A biofilm is a barrier against external aggressions like desiccation or penetration of toxic molecules, host defences and antimicrobial drugs. Among fungi, biofilm formation has so far most intensively been studied in the pathogenic yeast C. albicans. Recently, the capacity of A. fumigatus to form a biofilm in vitro was investigated (1,2,4,5). The mycelium of A. fumigatus growing on an agar surface is surrounded by an extracellular matrix (ECM) which glues the hyphae together. This ECM is not produced when the fungus grows as separate hyphae like under shaken submerged conditions in vitro (1). A. fumigatus can produce a parallel packed hyphal network on plastic surfaces or on human bronchial epithelia cells (16HBE) and F508del/F508del (CFBE41o-) embedded in an ECM (5). This in vitro ECM, seen under transmission electron microscopy, as an electron dense outer layer, was found to contain polysaccharides (galactomannan, α -1,3-glucan), melanin, proteins (major antigens, hydrophobins) and monosaccharides (1). Just recently characteristic biofilm structures were observed in vivo in a murine model of invasive aspergillosis, and in surgical excisions of lung and sinus aspergilloma from patients (3). Functional genomic studies were initiated for further characterization of regulated genes and proteins during biofilm formation. A. fumigatus ATCC #9197 was left to produce biofilm for 24h and 48h. For proteome analysis proteins were isolated and a 2D DIGE gel was performed following MALDI-TOF. In parallel, the transcriptome was assessed by c-DNA microarrays. The regulation of selected proteins was confirmed by RT-PCR and by detection in culture supernatants using HPLC analysis. The results indicate that biofilm production of A. fumigatus is multifactorial. The most striking result was the significant upregulation of proteins and genes of the gliotoxin secondary metabolite cluster. The glutathione Stransferase GliG showed a 1.5 fold increased protein level in biofilm in comparison to planktonic growth after 48h. The thioredoxin reductase GliT, showed a 2.1 fold increased level over time. Among the genes of the gliotoxin cluster in 48h biofilm, three were slightly up-regulated in a time dependant manner. Only GliJ and GliO were up-regulated more than 2-fold. A. fumigatus can produce biofilms under various in vitro conditions and in the clinical setting in patients suffering from lung and sinus aspergilloma. The production of secondary metabolites such as gliotoxin in vitro may allow A. fumigatus to survive in vivo. Gliotoxin has immunmodulatory effects on the host's immune system. Growing in a multicellular community, A. fumigatus survival may alleviate especially in chronic aspergillosis in cystic fibrosis patients, and patients suffering from aspergilloma, asthma and ABPA. References Beauvais, A. et al. (2007) Cell Microbiol. 9: 1588-1600. Beauvais, A. and Müller, F.M. (2009) In Aspergillus fumigatus and Aspergillosis, Washington, DC: ASM Press, pp. 149-158. Loussert, C. et al. (2009) Cell Microbiol (in press). Mowat, E. et al. (2007) J Med Microbiol 56. 1205-1212. Seidler, M. J. et al. (2008) Antimicrob Agents Chemother 52: 4130-4136.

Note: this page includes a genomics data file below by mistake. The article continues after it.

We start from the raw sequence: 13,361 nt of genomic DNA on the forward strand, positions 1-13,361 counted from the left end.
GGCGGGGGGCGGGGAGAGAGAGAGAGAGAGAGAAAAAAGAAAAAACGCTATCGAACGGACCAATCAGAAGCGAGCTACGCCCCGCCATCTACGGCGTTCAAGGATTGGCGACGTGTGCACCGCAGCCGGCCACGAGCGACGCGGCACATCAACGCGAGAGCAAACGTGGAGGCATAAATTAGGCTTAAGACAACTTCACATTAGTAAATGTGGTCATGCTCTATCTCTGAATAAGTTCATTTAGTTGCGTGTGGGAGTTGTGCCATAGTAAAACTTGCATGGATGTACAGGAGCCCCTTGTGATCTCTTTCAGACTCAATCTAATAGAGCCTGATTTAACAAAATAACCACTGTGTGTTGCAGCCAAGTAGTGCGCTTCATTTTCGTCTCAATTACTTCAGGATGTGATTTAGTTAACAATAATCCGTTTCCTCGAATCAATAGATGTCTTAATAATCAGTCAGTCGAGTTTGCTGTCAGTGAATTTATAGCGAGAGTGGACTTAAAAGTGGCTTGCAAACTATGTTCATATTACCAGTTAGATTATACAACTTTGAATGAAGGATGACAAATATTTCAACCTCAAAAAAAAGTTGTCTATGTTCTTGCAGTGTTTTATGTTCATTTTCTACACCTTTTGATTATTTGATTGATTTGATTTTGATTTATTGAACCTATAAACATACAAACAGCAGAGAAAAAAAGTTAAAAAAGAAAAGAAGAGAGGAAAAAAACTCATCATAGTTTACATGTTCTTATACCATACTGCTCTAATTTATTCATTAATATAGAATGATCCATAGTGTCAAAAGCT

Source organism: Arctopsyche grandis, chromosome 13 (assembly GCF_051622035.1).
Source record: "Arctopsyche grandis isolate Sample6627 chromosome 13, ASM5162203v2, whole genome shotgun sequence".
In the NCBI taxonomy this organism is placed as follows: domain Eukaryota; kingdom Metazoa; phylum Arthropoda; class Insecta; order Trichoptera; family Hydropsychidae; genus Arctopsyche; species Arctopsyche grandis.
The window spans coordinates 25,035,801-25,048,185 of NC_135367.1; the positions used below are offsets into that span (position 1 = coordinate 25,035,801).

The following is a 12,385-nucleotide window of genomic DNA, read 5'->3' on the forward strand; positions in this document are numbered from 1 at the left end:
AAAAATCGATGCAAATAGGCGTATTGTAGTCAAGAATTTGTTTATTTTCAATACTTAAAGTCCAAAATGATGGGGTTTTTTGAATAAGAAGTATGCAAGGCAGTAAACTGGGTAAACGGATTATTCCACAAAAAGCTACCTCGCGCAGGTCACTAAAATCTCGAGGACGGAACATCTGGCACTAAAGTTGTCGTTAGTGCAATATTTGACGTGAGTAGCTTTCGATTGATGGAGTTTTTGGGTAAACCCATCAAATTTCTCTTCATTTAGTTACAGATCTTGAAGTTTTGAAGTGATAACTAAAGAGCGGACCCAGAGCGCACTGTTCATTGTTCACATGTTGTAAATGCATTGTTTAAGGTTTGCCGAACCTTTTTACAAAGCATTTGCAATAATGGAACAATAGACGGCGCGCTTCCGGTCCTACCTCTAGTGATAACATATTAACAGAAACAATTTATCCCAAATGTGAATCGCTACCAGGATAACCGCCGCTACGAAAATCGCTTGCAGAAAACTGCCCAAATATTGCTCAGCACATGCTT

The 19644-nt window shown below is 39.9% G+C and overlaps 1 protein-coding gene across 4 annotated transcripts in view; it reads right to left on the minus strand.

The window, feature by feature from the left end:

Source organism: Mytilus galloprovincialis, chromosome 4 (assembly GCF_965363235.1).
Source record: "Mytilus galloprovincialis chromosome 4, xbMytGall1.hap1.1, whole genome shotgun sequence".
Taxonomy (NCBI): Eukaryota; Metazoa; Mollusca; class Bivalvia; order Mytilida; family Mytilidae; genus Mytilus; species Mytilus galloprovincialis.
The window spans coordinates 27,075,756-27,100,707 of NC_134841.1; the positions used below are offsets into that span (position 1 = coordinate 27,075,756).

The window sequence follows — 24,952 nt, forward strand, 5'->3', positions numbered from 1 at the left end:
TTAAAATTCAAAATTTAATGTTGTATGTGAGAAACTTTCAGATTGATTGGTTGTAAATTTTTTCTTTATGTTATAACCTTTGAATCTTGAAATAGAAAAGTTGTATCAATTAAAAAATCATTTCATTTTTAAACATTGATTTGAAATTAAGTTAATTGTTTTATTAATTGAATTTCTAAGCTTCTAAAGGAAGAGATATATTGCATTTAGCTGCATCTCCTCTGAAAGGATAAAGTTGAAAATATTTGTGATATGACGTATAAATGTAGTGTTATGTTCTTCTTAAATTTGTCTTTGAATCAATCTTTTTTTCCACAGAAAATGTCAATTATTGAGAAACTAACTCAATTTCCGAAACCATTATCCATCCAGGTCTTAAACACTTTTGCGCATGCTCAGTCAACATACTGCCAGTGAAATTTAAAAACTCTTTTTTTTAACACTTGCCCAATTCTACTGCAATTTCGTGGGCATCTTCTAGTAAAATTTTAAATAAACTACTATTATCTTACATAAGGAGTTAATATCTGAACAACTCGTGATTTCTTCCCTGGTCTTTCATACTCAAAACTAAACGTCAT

Full conference title:
4th Advances Against Aspergillosis
- AAA 4th (2010)